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    Guilt And Shame Proneness Scale (GASP)

    Taya R. Cohen (Carnegie Mellon University)

    Scott T. Wolf (Harris Interactive, New York)

    A.T. Panter (University of North Carolina at Chapel Hill)

    Chester A. Insko (University of North Carolina at Chapel Hill)

    April 27, 2011

    The Guilt And Shame Proneness scale (GASP) measures individual differences in the propensity

    to experience guilt and shame across a range of personal transgressions. The GASP contains

    two four-item guilt subscales that assess negative behavior-evaluations (NBEs) and repair action

    tendencies following private transgressions and two four-item shame subscales that assess

    negative self-evaluations (NSEs) and withdrawal action tendencies following publically-exposed

    transgressions.

    APA holds the copyright for the GASP scale. They require that you obtain permission from them

    to use the scale for research purposes. You can request permission via the copyright permission

    request form available from this webpage:

    http://www.apa.org/about/contact/copyright/process.aspx

    If you plan to use the GASP for research purposes, please cite the following article:

    Cohen, T. R., Wolf, S. T., Panter, A. T., & Insko, C. A. (2011). Introducing the GASP scale: A new

    measure of guilt and shame proneness.Journal of Personality and Social Psychology, 100(5),

    947-966.doi: 10.1037/a0022641

    For further background information regarding the development of the GASP, see:

    Wolf, S. T., Cohen, T. R., Panter, A. T., & Insko, C. A. (2010). Shame proneness and guilt

    proneness: Toward the further understanding of reactions to public and private

    transgressions. Self & Identity, 9, 337-362.doi: 10.1080/15298860903106843

    GASP SCORING: The GASP is scored by averaging the four items in each subscale.

    Guilt-Negative-Behavior-Evaluation (NBE): 1, 9, 14, 16

    Guilt-Repair: 2, 5, 11, 15

    Shame-Negative-Self-Evaluation (NSE): 3, 6, 10, 13

    Shame-Withdraw: 4, 7, 8, 12

    *Note: We recommend that researchers examine the effects of each GASP subscale individually

    as opposed to including them all in a multiple regression analysis. Including all four subscales in

    the same analysis could result in multicollinearity problems that obscure statistical tests and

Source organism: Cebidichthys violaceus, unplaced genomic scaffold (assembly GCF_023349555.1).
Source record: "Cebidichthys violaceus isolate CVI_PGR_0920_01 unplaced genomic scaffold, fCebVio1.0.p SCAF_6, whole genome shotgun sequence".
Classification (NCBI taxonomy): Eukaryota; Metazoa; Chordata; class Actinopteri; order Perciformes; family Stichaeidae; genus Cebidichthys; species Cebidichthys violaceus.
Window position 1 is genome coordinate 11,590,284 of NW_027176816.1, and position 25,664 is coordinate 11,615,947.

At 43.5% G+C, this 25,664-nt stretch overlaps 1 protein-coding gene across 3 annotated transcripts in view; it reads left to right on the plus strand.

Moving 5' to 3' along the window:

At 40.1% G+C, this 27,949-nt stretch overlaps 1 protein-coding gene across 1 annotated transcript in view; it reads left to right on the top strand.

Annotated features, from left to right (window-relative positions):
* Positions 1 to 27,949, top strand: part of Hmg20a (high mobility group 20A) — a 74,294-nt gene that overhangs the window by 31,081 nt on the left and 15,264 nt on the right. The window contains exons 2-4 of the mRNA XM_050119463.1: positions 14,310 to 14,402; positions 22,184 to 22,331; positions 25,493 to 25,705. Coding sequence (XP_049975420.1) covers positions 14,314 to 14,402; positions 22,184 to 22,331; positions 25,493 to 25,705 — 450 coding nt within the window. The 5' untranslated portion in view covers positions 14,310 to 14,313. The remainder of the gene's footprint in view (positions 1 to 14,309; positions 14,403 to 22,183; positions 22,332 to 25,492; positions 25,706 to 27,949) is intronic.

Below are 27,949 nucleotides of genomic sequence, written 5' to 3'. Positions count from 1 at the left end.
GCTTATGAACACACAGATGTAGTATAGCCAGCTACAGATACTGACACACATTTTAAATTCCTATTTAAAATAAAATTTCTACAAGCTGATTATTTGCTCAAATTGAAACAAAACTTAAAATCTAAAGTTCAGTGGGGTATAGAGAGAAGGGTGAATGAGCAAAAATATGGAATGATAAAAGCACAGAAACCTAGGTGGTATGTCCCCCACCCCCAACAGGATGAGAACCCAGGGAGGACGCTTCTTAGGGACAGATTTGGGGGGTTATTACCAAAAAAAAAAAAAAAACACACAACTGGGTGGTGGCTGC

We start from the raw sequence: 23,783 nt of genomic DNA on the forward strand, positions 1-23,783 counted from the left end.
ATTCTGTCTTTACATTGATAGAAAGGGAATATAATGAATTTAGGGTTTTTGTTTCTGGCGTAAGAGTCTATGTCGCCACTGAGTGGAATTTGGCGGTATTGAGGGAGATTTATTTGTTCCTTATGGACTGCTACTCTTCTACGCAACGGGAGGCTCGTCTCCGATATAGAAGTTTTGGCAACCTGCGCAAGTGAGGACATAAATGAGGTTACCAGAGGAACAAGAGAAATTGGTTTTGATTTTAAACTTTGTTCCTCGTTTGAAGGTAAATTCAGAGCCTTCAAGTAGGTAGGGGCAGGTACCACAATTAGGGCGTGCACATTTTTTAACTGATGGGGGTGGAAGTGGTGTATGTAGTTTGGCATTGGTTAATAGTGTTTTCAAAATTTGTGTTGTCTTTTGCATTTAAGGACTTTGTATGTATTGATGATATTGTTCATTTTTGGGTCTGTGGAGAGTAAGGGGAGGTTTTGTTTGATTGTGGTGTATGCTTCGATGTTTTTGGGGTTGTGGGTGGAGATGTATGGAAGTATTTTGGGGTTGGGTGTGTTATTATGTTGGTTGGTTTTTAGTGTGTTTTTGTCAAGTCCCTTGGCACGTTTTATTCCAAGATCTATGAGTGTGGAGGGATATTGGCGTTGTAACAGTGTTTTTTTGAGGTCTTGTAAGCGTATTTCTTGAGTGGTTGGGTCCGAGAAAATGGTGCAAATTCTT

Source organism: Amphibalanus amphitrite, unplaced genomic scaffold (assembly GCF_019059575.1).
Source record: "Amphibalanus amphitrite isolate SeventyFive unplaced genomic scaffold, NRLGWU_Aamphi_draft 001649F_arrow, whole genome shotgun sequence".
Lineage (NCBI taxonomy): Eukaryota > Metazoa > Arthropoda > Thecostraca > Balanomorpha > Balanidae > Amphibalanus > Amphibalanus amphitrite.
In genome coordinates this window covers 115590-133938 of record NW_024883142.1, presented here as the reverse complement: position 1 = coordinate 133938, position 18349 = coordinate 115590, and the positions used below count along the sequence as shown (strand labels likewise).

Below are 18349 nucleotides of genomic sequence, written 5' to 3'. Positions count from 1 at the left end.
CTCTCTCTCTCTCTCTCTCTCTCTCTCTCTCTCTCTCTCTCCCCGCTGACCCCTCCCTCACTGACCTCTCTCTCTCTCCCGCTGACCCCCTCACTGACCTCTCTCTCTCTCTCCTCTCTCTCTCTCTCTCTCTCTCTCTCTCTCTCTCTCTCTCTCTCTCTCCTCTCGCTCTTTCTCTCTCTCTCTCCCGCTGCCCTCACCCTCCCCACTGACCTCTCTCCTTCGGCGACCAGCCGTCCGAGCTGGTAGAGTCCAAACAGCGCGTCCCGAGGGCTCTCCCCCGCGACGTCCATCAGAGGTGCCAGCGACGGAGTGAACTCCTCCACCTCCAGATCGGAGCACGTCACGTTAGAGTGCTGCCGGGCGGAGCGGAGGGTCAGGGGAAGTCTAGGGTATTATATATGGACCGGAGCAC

lead to erroneous conclusions.

    http://www.apa.org/about/contact/copyright/process.aspxhttp://www.apa.org/about/contact/copyright/process.aspxhttp://www.apa.org/about/contact/copyright/process.aspx
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    _______ 10.You successfully exaggerate your damages in a lawsuit. Months later, your lies are

    discovered and you are charged with perjury. What is the likelihood that you would think you

    are a despicable human being?

    _______ 11. You strongly defend a point of view in a discussion, and though nobody was aware

    of it, you realize that you were wrong. What is the likelihood that this would make you thinkmore carefully before you speak?

    _______ 12. You take office supplies home for personal use and are caught by your boss. What

    is the likelihood that this would lead you to quit your job?

    _______ 13. You make a mistake at work and find out a coworker is blamed for the error. Later,

    your coworker confronts you about your mistake. What is the likelihood that you would feel

    like a coward?

    _______ 14. At a coworkers housewarming party, you spill red wine on their new cream-

    colored carpet. You cover the stain with a chair so that nobody notices your mess. What is the

    likelihood that you would feel that the way you acted was pathetic?

    _______ 15. While discussing a heated subject with friends, you suddenly realize you are

    shouting though nobody seems to notice. What is the likelihood that you would try to act more

    considerately toward your friends?

    _______ 16.You lie to people but they never find out about it. What is the likelihood that you

    would feel terrible about the lies you told?

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    Table 1: Descriptive Statistics, Reliabilities, and Bivariate Correlations among the GASP

    Subscales